When news came in mid-March that Switzerland's Novartis (NVS ) might counter Paris-based Sanofi-Synthélabo's unwelcome bid for French drugmaker Aventis (AVE ), the official reaction from Paris was swift: Aventis ought to remain French. Prime Minister Jean-Pierre Raffarin even invoked national security. Aventis vaccines, he said, could be used in the event of a bioterrorist attack. Can't trust those Swiss.
France's response is an unfortunate reminder that liberalization is still a tough sell in Europe. It wasn't quite a return to the bad old days, when governments stepped into the market to help national champions such as Italy's Olivetti or France's Groupe Bull. Thanks to competition rules imposed by the European Union, national governments now lack the legal power either to pump aid into faltering companies or to block most foreign takeovers. Indeed, by late March, Raffarin was willing to listen to arguments from Aventis' boss, Igor Landau, as to why a Novartis takeover wouldn't hurt France.
But just about everywhere you look in Europe, the protectionist rhetoric is rising. Keeping national control over key companies and industries is seen as a way to make sure jobs don't evaporate. In Italy, the government is examining ideas to salvage national carrier Alitalia, one of Europe's worst-performing airlines. Ceding to union opposition to planned job cuts, the government replaced Alitalia's chief executive in February. Germany's industrial leaders and politicians have circled the wagons around Frankfurt's Deutsche Bank (DB ). They warn of dire consequences should the once-mighty financial group fall into foreign hands. And Paris is preparing $5.2 billion in aid to prop up engineering giant Alstom -- in part to keep the group's rail technology out of the hands of German rival Siemens (SI ). "The message increasingly is: 'We believe in market forces, but only up to a point,"' says Katinka Barysch, chief economist at the Centre for European Reform, a London think tank.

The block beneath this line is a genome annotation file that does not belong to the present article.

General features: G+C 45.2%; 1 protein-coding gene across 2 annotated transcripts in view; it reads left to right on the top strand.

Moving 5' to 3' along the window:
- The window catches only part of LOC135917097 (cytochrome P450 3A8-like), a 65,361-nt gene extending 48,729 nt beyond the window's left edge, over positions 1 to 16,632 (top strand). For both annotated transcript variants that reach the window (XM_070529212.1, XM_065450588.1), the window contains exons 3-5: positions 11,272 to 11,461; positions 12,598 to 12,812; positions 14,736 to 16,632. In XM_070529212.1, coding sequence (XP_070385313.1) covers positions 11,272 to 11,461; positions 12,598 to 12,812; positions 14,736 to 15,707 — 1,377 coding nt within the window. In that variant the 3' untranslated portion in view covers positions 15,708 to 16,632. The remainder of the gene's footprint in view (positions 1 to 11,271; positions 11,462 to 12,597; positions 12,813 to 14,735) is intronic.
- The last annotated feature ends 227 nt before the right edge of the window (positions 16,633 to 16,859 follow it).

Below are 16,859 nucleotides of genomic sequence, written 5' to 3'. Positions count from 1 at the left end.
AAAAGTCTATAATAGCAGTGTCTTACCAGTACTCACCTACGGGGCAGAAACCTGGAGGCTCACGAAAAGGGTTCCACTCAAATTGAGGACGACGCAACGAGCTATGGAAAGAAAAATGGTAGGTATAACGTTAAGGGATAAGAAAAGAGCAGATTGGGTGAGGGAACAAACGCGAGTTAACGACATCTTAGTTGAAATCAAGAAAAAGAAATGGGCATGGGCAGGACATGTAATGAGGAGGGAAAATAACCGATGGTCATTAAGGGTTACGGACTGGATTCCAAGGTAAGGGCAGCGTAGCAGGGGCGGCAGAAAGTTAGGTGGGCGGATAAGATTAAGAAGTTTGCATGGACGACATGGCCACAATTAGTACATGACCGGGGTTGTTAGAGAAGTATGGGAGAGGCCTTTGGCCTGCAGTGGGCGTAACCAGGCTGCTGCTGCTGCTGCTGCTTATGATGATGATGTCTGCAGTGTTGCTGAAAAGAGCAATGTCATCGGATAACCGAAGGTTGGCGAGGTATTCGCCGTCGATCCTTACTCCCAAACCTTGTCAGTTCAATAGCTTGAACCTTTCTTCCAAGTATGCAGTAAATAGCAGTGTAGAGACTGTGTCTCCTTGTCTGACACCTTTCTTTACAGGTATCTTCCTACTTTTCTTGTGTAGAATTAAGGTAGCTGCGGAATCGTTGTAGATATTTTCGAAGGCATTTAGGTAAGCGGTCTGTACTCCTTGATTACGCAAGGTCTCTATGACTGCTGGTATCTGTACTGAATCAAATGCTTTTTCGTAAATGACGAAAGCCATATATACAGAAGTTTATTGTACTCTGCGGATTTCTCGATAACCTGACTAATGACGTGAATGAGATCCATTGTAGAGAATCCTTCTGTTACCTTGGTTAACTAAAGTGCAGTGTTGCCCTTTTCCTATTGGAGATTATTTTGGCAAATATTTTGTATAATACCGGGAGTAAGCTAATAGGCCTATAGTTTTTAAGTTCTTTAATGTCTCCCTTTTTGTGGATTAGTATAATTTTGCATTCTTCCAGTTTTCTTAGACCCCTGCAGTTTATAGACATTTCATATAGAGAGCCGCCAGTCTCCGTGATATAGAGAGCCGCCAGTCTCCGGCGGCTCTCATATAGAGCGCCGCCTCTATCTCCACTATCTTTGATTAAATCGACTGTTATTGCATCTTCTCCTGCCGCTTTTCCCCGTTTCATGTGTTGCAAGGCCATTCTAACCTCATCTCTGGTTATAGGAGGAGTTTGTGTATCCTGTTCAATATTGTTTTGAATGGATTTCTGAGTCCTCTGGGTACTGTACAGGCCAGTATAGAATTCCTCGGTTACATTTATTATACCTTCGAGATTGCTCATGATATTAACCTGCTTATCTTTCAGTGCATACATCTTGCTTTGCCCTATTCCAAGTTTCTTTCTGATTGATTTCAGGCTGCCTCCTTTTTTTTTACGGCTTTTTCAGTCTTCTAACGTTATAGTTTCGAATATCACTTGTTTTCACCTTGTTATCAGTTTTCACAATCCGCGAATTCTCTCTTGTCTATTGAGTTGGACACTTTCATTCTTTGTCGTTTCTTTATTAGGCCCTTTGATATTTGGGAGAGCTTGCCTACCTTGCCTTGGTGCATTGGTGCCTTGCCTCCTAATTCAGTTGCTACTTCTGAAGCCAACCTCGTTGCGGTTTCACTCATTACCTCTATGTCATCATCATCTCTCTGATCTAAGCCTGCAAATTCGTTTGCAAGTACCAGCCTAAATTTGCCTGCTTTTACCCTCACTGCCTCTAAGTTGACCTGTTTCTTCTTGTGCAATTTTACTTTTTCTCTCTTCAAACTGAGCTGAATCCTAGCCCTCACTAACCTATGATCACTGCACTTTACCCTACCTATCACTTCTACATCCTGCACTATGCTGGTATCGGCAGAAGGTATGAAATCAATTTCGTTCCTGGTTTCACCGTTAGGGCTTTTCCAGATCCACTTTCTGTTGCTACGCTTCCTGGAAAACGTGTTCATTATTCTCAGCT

That's exactly the wrong message for slow-growth, high-unemployment Europe to be broadcasting right now. Even though there is little real bite in the populist panderings of European politicians in defense of national groups, the entire investment climate is affected. "There is more rhetoric and posturing than actual interference," says Eric Chaney, chief European economist at Morgan Stanley (MWD ) in London. "But financial markets do take this seriously, and their view is that European governments are interfering in business."
The real danger will come if this rhetoric is transformed into policy. Many worry that proposals now being floated by France, Germany, and -- surprisingly -- Britain could hobble the European Commission's ability to pry open markets. All three countries favor an EC vice-president who would be responsible for economic and industrial policy. French President Jacques Chirac, German Chancellor Gerhard Schröder, and British Prime Minister Tony Blair, in a document issued in mid-February, said they expect the EC "to take more account of the necessary industrial development of Europe." Many suspect that to be a coded call for the EC to relax pressure on national champions such as Germany's Volkswagen and France's Electricité de France.
If so, it's bad news. Europe has overcapacity in everything from autos and airlines to banks and stores. If more takeovers aren't allowed, the overcapacity will hobble the economy's ability to generate growth and jobs. Mergers within borders might be encouraged, but it's the cross-border deals that create powerhouses with global reach.
A confrontation is already brewing. On Mar. 30, the EC gave Germany two months to change a 44-year-old statute protecting VW from a hostile takeover. The regulation, said the commission, is a violation of EU law because it "constitutes a restriction on cross-border direct investment." But with the Schröder government and the center-right opposition united to protect VW, it could be an uphill battle for Brussels. Many European politicians will be hoping for Berlin to prevail. That would not be good for Europe's economic health.
By John Rossant